Deepfake technology could also be used to trick people into exposing private information or even giving away money with phishing attacks. If you receive a Facebook message from a friend explaining that they are stranded overseas and need urgent financial assistance, you might be suspicious. Perhaps you call them or text them on a different app and find out that their Facebook account has been hacked.
Now imagine the same scenario, but instead of a message, you’re sent a completely convincing video of your friend. The audio and video seem genuine; you now have what seems like visual proof that they really are stuck in an airport without enough money for the ticket home. A lot of people would send the money, feeling no need to ask for further reassurance — but what they’ve just seen could be a deepfake.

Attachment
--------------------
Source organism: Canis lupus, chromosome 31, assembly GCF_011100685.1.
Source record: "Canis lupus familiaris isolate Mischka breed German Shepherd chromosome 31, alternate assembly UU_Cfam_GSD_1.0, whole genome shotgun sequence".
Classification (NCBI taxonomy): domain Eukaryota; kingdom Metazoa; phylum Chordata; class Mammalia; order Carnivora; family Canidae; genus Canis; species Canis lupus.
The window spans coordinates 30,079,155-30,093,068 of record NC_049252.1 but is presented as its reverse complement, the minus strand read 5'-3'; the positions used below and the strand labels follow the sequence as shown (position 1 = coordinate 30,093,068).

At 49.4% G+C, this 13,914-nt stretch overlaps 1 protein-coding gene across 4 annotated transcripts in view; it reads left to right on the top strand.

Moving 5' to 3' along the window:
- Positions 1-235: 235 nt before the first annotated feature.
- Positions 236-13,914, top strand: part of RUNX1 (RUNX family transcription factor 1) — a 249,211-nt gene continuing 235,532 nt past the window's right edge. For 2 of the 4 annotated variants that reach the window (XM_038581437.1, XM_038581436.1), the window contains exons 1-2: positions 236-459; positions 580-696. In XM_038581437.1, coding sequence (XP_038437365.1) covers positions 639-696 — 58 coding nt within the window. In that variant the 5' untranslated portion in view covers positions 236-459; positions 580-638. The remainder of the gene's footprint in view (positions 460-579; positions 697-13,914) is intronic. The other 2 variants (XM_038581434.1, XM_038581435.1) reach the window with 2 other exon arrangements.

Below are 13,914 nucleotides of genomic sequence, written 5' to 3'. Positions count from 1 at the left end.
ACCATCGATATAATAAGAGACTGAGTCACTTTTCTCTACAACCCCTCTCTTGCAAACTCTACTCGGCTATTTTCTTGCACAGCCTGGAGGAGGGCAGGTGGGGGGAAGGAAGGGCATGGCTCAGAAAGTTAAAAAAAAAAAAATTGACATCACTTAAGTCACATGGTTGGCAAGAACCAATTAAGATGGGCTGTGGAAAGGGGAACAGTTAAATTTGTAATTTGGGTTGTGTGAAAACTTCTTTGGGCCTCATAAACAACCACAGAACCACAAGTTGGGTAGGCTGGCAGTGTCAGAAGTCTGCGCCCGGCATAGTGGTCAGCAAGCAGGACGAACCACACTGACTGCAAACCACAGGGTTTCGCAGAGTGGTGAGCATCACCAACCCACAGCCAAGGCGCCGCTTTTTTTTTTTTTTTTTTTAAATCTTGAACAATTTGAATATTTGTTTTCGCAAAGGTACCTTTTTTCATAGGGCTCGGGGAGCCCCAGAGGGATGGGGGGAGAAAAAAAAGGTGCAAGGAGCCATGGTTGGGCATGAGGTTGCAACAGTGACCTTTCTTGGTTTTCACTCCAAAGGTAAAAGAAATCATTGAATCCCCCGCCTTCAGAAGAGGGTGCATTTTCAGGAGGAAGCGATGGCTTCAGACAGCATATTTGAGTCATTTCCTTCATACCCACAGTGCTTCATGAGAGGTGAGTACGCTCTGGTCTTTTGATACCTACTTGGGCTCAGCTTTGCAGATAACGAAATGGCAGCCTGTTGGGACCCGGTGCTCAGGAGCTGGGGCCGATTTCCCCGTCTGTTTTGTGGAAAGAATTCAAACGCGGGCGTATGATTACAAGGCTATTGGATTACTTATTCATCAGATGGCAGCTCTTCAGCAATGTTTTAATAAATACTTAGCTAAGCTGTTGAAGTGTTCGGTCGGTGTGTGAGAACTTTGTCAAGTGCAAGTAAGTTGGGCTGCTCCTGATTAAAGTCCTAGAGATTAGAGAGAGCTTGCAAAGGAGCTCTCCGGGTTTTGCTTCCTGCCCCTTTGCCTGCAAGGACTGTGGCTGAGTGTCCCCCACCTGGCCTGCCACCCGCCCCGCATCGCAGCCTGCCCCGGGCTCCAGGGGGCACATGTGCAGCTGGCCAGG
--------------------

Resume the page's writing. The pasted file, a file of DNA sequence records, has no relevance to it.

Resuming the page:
Thanks to the growing sophistication of generative adversarial networks and other machine learning systems, a fraudster could soon use these convincing videos to facilitate identity theft and aid in further scams.
It will become increasingly difficult to detect deepfakes as the technology improves. If we reach the point where anyone with a computer and a basic understanding of VFX software can produce a video of the president saying something outrageous, we’re in trouble.
It’s already hard to spot deepfakes, but they could soon become impossible to detect. With a polarized political system, it’s not unlikely that a deepfake might be used as part of a covert campaigning strategy. Though the technology’s use in recent movies and TV shows is helping to raise awareness among the public, many people could still be misinformed by a convincing video.
One simple step you can take today to counter the risks posed by deepfake scammers is to limit how many images you post online. Creating a convincing AI-generated video relies on the system accessing photos and footage of the subject it's trying to recreate. We suggest that you keep your social media profiles private and avoid posting regular images of your face.